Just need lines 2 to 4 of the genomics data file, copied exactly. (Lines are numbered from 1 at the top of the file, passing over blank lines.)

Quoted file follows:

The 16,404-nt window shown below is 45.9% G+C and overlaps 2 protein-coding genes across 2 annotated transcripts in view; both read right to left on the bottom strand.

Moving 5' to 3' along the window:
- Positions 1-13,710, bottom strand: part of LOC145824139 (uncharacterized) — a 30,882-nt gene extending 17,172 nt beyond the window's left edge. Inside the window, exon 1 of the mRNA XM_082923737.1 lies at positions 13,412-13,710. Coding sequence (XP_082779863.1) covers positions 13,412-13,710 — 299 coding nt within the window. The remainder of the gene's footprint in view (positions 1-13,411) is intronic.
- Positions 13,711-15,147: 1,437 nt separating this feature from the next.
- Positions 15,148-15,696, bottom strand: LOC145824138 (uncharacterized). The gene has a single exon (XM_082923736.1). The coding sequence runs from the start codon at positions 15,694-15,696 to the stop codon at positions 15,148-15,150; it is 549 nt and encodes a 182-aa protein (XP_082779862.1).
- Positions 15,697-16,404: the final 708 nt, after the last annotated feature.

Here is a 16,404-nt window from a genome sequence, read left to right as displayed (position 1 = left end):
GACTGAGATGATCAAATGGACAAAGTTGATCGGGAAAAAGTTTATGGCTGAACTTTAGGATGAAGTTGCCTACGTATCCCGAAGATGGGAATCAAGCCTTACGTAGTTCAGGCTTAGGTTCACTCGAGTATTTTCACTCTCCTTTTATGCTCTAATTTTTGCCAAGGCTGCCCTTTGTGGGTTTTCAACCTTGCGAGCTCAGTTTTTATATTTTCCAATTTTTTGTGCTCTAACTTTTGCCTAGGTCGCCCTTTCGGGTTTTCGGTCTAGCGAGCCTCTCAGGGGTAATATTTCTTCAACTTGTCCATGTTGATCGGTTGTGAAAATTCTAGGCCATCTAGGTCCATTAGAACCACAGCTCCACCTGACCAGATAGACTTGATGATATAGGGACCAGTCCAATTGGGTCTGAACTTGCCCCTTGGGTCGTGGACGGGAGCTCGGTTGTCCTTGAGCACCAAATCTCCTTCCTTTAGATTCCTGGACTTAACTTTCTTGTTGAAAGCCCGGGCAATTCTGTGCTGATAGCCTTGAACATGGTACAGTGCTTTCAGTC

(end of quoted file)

Moving 5' to 3' along the window:
- Positions 1-13,710, bottom strand: part of LOC145824139 (uncharacterized) — a 30,882-nt gene extending 17,172 nt beyond the window's left edge. Inside the window, exon 1 of the mRNA XM_082923737.1 lies at positions 13,412-13,710. Coding sequence (XP_082779863.1) covers positions 13,412-13,710 — 299 coding nt within the window. The remainder of the gene's footprint in view (positions 1-13,411) is intronic.
- Positions 13,711-15,147: 1,437 nt separating this feature from the next.